Adult bone marrow stem cells seem to differentiate into muscle, skin, liver, lung, and neuronal cells in rodents and have been shown to regenerate myocardium, hepatocytes, and skin and gastrointestinal epithelium in humans.
The question is: do bone marrow cells graft neural tissue in humans.
This is of great importance in treatment of neurodegenerative disorders, neural trauma or other CNS pathologies with the use of stem cell transplants.
Neurogenesis used to be thought to be completed during embryonic life in rodents as well as humans.
During the last decade, however, numerous studies have suggested that neurogenesis continues in adult animals and humans, at least to a certain extent in a few privileged areas of the brain.
Most of these studies have focused on endogenous neural progenitor cells (neural stem cells) localized in the subventricular zone of the lateral ventricle and in the dentate gyrus in the hippocampus in rodents.
In the monkeys these cells are present in the hippocampus and neocortex.
Likewise, Eriksson et al. found that new neurons are generated continuously in the human dentate gyrus throughout life.
It is also conceivable that stem cells from other sources might enter the brain and form neurons there.
Uchida et al. isolated CNS stem cells from human fetal tissue and transplanted them into the brains of mice, where they subsequently proliferated and differentiated into neuronal cells.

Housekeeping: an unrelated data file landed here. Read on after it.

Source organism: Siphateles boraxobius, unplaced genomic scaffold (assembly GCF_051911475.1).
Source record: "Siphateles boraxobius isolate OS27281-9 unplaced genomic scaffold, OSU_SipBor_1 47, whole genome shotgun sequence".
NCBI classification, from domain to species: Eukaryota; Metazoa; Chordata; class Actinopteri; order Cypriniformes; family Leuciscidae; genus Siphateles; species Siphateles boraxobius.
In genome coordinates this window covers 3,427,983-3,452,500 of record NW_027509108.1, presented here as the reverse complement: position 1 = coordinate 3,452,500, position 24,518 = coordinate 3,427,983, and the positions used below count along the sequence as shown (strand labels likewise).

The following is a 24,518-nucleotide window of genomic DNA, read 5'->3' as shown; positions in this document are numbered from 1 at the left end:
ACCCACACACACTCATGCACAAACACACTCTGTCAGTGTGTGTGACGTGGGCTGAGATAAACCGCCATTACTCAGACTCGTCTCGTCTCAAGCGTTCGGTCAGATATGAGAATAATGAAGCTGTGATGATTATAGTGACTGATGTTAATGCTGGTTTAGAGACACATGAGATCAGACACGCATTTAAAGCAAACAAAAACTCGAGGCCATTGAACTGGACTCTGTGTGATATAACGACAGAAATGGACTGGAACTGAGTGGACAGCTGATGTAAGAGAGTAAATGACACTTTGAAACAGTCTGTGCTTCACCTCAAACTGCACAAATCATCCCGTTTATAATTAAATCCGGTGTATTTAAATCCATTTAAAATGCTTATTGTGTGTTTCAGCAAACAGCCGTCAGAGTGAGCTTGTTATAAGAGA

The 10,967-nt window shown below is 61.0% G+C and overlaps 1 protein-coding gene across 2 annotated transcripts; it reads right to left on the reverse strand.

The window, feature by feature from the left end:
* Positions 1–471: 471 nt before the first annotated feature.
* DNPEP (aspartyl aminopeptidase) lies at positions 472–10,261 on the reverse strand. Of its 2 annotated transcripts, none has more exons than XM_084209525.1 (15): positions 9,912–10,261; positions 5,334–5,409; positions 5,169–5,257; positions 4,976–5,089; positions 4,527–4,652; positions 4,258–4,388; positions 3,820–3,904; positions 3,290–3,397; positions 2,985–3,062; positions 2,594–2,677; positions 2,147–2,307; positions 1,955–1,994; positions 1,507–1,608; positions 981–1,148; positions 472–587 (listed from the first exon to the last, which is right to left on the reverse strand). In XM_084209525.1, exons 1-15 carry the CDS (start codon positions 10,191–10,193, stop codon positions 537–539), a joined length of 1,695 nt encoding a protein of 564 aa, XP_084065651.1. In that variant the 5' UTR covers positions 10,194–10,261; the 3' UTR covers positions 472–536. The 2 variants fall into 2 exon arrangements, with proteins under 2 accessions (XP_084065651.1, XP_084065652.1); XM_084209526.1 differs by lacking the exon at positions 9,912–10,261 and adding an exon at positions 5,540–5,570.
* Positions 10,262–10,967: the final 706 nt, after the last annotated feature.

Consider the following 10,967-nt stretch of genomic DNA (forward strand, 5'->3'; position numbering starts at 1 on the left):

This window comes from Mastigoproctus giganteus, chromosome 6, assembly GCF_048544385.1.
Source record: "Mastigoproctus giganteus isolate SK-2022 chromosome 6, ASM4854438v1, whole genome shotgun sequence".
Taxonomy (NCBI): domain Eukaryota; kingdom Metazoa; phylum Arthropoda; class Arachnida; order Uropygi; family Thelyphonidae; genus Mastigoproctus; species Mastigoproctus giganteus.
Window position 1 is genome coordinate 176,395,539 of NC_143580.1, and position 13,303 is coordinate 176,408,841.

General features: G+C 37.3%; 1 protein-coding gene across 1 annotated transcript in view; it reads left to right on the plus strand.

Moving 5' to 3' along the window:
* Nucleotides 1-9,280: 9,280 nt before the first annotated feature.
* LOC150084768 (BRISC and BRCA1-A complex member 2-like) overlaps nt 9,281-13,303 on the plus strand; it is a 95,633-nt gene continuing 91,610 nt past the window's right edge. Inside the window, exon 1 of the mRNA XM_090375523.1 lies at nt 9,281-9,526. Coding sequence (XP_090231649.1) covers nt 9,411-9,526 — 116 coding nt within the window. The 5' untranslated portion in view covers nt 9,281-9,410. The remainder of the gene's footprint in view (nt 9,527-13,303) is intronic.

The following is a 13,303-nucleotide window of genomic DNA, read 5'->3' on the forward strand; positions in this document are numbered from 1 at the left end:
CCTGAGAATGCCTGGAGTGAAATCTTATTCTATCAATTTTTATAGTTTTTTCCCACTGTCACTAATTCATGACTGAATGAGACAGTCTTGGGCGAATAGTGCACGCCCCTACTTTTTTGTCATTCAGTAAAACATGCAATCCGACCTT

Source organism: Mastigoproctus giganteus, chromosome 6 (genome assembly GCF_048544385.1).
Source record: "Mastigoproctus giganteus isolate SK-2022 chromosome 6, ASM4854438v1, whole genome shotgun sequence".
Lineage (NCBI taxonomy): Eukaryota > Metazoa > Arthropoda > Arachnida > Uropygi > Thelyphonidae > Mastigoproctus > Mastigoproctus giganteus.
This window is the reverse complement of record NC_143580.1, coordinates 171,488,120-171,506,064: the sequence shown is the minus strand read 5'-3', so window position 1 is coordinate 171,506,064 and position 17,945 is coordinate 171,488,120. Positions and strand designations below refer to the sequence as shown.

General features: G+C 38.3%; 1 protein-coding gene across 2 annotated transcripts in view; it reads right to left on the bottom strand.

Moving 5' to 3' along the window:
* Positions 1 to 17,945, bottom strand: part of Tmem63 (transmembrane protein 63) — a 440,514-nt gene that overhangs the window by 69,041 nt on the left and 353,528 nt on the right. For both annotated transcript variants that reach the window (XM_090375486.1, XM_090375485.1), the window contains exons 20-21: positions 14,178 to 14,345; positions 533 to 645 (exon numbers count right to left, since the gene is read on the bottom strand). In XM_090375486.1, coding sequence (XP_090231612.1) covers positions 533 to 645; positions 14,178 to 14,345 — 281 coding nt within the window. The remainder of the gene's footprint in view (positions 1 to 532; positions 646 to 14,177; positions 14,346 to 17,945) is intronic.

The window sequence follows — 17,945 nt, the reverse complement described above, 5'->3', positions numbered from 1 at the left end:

One source of such cells in the brain could be the bone marrow.
Adult bone marrow stem cells seem able to differentiate into muscle, skin, liver, lung, and neural cells in rodents.
Furthermore, transplanted bone marrow cells in humans have also been shown to form myocardial cells, hepatocytes, and epithelium of the skin and gastrointestinal tract.
Because it has been demonstrated that transplanted bone marrow cells migrate into the brains of mice and give rise to neurons there, it was hypothesized that the same thing might occur in the human CNS after bone marrow transplantation.
This hypothesis was tested by looking for Y chromosome-positive neuron-like cells in postmortem brain samples from females who had received bone marrow transplants from male donors.
The underlying diseases of the patients were lymphocytic leukemia and genetic deficiency of the immune system, and they survived between 1 and 9 months after transplant.
A combination of immunocytochemistry (utilizing neuron-specific antibodies) and fluorescent in situ hybridization histochemistry to search for Y chromosome positive cells was used.
In all four patients studied cells containing Y chromosomes in several brain regions were found.
Most of them were non-neuronal (endothelial cells and cells in the white matter), but neurons were certainly labeled, especially in the hippocampus and cerebral cortex.
The youngest patient (2 years old), who also lived the longest time after transplantation, had the greatest number of donor-derived neurons (7 in 10,000).
The distribution of the labeled cells was not homogeneous.
There were clusters of Y-positive cells, suggesting that single progenitor cells underwent clonal expansion and differentiation.
But nevertheless it could be truly stated that adult human bone marrow cells can enter the brain and generate neurons just as rodent cells do.
Perhaps this phenomenon could be exploited to prevent the development or progression of neurodegenerative diseases or to repair tissue damaged by infarction or trauma.